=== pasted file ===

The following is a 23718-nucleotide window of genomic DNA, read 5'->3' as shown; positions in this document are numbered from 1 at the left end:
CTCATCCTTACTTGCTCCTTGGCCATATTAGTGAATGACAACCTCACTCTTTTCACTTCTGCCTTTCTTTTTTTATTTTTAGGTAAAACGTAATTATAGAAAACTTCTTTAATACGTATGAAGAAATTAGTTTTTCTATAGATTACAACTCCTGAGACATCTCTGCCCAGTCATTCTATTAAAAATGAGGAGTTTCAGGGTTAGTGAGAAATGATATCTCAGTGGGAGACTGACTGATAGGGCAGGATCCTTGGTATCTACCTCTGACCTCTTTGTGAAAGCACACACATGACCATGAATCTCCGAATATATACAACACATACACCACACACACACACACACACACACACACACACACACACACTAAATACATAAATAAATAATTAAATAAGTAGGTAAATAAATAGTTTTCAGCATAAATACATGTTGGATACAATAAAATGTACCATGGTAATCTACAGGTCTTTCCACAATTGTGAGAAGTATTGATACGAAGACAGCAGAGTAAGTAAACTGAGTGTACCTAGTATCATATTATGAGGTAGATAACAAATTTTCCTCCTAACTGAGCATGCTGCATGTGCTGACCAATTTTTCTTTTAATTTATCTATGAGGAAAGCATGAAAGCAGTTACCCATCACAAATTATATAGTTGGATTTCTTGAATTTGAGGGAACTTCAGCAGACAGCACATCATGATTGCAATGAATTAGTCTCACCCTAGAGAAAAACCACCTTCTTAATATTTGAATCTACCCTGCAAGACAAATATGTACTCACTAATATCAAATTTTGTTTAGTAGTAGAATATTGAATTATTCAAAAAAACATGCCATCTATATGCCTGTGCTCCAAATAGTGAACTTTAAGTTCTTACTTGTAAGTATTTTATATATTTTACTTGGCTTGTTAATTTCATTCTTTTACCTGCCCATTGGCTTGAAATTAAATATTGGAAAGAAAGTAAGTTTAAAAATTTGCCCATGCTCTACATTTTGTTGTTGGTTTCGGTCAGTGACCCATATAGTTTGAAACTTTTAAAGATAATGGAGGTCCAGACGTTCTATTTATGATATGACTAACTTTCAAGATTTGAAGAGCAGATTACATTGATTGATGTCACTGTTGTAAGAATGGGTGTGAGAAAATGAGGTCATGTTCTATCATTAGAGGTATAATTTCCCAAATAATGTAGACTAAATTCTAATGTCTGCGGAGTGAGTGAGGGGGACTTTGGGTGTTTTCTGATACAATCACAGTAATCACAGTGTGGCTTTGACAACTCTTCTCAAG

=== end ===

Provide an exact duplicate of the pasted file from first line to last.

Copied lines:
The following is a 23718-nucleotide window of genomic DNA, read 5'->3' as shown; positions in this document are numbered from 1 at the left end:
CTCATCCTTACTTGCTCCTTGGCCATATTAGTGAATGACAACCTCACTCTTTTCACTTCTGCCTTTCTTTTTTTATTTTTAGGTAAAACGTAATTATAGAAAACTTCTTTAATACGTATGAAGAAATTAGTTTTTCTATAGATTACAACTCCTGAGACATCTCTGCCCAGTCATTCTATTAAAAATGAGGAGTTTCAGGGTTAGTGAGAAATGATATCTCAGTGGGAGACTGACTGATAGGGCAGGATCCTTGGTATCTACCTCTGACCTCTTTGTGAAAGCACACACATGACCATGAATCTCCGAATATATACAACACATACACCACACACACACACACACACACACACACACACACACACACTAAATACATAAATAAATAATTAAATAAGTAGGTAAATAAATAGTTTTCAGCATAAATACATGTTGGATACAATAAAATGTACCATGGTAATCTACAGGTCTTTCCACAATTGTGAGAAGTATTGATACGAAGACAGCAGAGTAAGTAAACTGAGTGTACCTAGTATCATATTATGAGGTAGATAACAAATTTTCCTCCTAACTGAGCATGCTGCATGTGCTGACCAATTTTTCTTTTAATTTATCTATGAGGAAAGCATGAAAGCAGTTACCCATCACAAATTATATAGTTGGATTTCTTGAATTTGAGGGAACTTCAGCAGACAGCACATCATGATTGCAATGAATTAGTCTCACCCTAGAGAAAAACCACCTTCTTAATATTTGAATCTACCCTGCAAGACAAATATGTACTCACTAATATCAAATTTTGTTTAGTAGTAGAATATTGAATTATTCAAAAAAACATGCCATCTATATGCCTGTGCTCCAAATAGTGAACTTTAAGTTCTTACTTGTAAGTATTTTATATATTTTACTTGGCTTGTTAATTTCATTCTTTTACCTGCCCATTGGCTTGAAATTAAATATTGGAAAGAAAGTAAGTTTAAAAATTTGCCCATGCTCTACATTTTGTTGTTGGTTTCGGTCAGTGACCCATATAGTTTGAAACTTTTAAAGATAATGGAGGTCCAGACGTTCTATTTATGATATGACTAACTTTCAAGATTTGAAGAGCAGATTACATTGATTGATGTCACTGTTGTAAGAATGGGTGTGAGAAAATGAGGTCATGTTCTATCATTAGAGGTATAATTTCCCAAATAATGTAGACTAAATTCTAATGTCTGCGGAGTGAGTGAGGGGGACTTTGGGTGTTTTCTGATACAATCACAGTAATCACAGTGTGGCTTTGACAACTCTTCTCAAG